ABC RADIO SYDNEY
TUESDAY, 26 NOVEMBER 2019
SUBJECTS: Innovation + Equality; Westpac.
WENDY HARMER: We have a text here saying ‘more good news stories please’. Maybe we've got one, maybe we can put Andrew Leigh under the category of a good news story. He's a Federal Labor MP, co-author of a new book, Innovation + Equality: how to create a future that is more Star Trek than Terminator.
ROBBIE BUCK: Well we hope it's a good news story, but is it going to be a good news story? That's the big question. Good morning, Andrew.
ANDREW LEIGH, SHADOW ASSISTANT MINISTER FOR TREASURY AND CHARITIES: Morning, Robbie. I think it's a good news story, but I'm not sure it's as good news as kids playing in gardens.
HARMER: [laughter] Well, we'll do our best.
LEIGH: You've set the bar.
HARMER: Alright, now you make the point in this book that you have written with Joshua Gans - tell us about your partner in crime here.
LEIGH: So Joshua is an expat Aussie, a professor at the University of Toronto. We got together because he's been working on innovation a long time, I've been working on equality a long time, and lots of people, Wendy, say that you've got to choose between one or the other. They say society either needs to go for growth or fairness, but you can't have both. We think there's actually a whole set of sweet-spot policies that allow Australia to become more innovative and more egalitarian.
HARMER: How do we get to the point where we think that innovation – and are we talking, just to clarify terms here, are we talking as if innovation and growth are the same thing?
LEIGH: Well, innovation is a core driver of growth, and technological progress is one of the big things that that underlies productivity.
HARMER: Alright. I just wanted to clarify that.
HARMER: Okay. So how do we get to the point then where we think that innovation is something that can't be inclusive and that drives inequality? Give us the examples of where that is so.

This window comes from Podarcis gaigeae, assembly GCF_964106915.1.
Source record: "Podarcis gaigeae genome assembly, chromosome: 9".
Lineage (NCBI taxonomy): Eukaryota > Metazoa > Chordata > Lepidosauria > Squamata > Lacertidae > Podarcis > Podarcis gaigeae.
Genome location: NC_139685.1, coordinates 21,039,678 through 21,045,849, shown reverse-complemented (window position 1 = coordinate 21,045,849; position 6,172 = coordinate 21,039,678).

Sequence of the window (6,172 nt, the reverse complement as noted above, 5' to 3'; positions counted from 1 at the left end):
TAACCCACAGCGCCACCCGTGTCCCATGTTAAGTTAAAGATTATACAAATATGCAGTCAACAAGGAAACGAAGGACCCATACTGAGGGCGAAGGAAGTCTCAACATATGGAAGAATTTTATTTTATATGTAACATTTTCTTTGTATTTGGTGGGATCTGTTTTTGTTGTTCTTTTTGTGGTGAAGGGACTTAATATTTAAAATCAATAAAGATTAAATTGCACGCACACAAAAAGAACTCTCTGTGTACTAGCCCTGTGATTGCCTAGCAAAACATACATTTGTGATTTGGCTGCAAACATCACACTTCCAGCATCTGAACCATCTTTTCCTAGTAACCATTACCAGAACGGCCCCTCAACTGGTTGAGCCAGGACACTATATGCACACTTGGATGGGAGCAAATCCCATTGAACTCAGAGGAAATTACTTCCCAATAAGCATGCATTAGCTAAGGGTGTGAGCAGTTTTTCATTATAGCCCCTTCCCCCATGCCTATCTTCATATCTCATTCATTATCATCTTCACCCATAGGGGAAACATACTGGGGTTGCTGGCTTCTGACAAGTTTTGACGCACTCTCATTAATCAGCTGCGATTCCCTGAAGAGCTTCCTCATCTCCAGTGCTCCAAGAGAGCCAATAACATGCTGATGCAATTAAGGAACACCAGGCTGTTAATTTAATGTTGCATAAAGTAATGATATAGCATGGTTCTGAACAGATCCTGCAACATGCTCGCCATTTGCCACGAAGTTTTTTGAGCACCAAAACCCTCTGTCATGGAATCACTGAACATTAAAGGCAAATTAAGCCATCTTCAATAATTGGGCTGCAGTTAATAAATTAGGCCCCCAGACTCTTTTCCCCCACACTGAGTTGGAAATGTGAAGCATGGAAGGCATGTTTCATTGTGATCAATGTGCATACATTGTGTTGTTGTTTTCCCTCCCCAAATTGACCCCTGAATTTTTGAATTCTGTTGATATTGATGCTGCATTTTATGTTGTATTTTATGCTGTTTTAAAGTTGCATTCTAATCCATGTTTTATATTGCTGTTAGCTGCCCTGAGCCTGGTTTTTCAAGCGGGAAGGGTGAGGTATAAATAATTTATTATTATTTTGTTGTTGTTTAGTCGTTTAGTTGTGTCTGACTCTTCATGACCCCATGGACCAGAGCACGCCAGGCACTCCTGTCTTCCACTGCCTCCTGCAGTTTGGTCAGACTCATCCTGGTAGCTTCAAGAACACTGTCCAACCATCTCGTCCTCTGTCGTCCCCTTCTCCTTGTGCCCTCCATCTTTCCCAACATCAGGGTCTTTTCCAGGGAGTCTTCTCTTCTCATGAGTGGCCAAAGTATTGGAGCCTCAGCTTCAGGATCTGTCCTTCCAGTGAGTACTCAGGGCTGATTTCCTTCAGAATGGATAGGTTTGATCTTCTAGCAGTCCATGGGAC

LEIGH: People have seen a lot of Silicon Valley entrepreneurs become billionaires and thought that innovation is fundamentally about growing the size of the pot of gold at the end of the rainbow. The thing is when you look at how innovation starts off, very often it's those barriers to getting going that matter much more than the potential prize at the end. So Joshua and I look to ways of getting potential Marie Curies and Albert Einsteins who might grow up in disadvantaged circumstances and might not have the access to resources and mentors that someone in an affluent family would have. We really admire the work that the iAccelerate incubator is doing at the University of Wollongong, taking former manufacturing workers and encouraging them into 3D printing. We admire the work being done by UTS Startups, which is aiming to give half of their students a start-up experience, or the University of Western Sydney Launchpad, working with firms in Penrith, Liverpool and Parramatta. Finding entrepreneurship in unexpected places doesn't just make us more equal, it also makes us grow faster.
HARMER: So when can you say we can have either a Star Trek future or a Terminator future, tell me what you think - what do they both embody?
LEIGH: Star Trek is the ultimate utopia, in which technology allows us to live better lives. Terminator the dystopia, in which a machine intelligence takes over the system. I think many people worry that artificial intelligence could spell the end of their job and that they wouldn't be able to find another good job in the future. Joshua and I say it's impossible to predict the future. Anyone who tells you they've got a perfect crystal ball and they know which industries will succeed and fail is just making it up. But we need to think about creating more flexibility. Education programs that provide generalist skills and allow that continuous learning that we're going to need in a world in which artificial intelligence will change all of our jobs. Providing a social safety net that allows people to fail and to try again, which is so crucial to the experience of entrepreneurship.